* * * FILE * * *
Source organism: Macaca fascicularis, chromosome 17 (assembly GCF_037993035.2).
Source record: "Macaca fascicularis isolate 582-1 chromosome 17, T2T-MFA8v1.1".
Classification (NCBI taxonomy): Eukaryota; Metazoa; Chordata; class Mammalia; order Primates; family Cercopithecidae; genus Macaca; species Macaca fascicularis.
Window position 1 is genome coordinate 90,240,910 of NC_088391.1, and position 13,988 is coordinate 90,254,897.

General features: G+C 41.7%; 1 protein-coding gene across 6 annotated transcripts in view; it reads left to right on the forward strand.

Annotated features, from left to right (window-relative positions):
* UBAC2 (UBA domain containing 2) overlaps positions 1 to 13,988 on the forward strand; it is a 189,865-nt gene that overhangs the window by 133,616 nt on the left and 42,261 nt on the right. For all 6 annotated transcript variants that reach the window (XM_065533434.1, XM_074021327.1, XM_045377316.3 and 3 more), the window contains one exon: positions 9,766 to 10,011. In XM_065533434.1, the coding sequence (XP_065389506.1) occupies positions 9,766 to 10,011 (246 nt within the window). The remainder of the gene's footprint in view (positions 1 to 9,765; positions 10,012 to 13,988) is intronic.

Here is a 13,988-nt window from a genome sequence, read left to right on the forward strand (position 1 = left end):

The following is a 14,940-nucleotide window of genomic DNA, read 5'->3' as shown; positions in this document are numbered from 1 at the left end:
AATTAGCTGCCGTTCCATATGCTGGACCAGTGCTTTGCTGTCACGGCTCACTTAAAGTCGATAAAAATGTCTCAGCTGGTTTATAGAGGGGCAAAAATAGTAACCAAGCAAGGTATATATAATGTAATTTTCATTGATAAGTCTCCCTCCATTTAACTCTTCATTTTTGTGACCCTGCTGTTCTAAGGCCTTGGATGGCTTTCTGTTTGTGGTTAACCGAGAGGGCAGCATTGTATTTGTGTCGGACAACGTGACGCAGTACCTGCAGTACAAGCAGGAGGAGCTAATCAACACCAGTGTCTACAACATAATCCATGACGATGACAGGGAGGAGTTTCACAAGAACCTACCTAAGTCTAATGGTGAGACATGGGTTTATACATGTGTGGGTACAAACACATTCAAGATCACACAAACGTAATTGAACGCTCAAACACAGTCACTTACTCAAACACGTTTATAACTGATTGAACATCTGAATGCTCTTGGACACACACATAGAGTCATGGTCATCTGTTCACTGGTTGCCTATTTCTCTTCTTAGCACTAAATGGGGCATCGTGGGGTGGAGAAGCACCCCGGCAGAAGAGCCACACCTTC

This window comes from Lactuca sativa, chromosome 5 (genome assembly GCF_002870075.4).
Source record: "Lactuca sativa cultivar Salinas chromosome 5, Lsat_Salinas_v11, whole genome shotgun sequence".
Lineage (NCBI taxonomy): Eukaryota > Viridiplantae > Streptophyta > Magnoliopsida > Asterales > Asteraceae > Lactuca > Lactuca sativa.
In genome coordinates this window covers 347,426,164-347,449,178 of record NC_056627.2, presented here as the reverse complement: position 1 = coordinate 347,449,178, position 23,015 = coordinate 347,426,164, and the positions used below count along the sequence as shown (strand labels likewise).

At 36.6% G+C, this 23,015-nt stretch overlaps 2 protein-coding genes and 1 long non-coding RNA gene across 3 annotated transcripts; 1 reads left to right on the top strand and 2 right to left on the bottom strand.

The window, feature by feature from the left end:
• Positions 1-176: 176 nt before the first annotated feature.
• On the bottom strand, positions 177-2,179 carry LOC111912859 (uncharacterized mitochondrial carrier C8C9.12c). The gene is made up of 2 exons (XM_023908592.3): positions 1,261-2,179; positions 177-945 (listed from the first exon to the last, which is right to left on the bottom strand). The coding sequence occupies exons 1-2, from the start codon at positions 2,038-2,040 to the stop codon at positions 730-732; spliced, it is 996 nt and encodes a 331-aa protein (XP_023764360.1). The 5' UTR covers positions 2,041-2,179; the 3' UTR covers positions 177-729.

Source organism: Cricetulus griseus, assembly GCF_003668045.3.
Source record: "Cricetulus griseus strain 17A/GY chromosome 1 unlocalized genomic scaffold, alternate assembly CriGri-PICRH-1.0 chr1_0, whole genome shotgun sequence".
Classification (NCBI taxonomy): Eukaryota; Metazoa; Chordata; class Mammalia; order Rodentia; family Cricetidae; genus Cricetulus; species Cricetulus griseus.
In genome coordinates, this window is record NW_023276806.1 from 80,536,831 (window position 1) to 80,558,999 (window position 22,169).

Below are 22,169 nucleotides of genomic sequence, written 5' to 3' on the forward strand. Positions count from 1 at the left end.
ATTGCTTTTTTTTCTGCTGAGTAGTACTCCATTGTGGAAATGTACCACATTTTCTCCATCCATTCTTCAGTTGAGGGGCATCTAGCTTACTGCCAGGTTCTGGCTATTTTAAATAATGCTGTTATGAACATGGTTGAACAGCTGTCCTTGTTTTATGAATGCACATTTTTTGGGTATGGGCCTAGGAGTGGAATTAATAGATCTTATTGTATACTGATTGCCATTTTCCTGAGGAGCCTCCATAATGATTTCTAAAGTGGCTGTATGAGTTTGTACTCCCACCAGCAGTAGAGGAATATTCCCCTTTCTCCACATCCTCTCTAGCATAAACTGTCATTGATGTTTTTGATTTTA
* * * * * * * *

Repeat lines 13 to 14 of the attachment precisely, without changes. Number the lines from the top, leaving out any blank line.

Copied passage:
Lineage (NCBI taxonomy): Eukaryota > Viridiplantae > Streptophyta > Magnoliopsida > Asterales > Asteraceae > Lactuca > Lactuca sativa.
In genome coordinates this window covers 347,426,164-347,449,178 of record NC_056627.2, presented here as the reverse complement: position 1 = coordinate 347,449,178, position 23,015 = coordinate 347,426,164, and the positions used below count along the sequence as shown (strand labels likewise).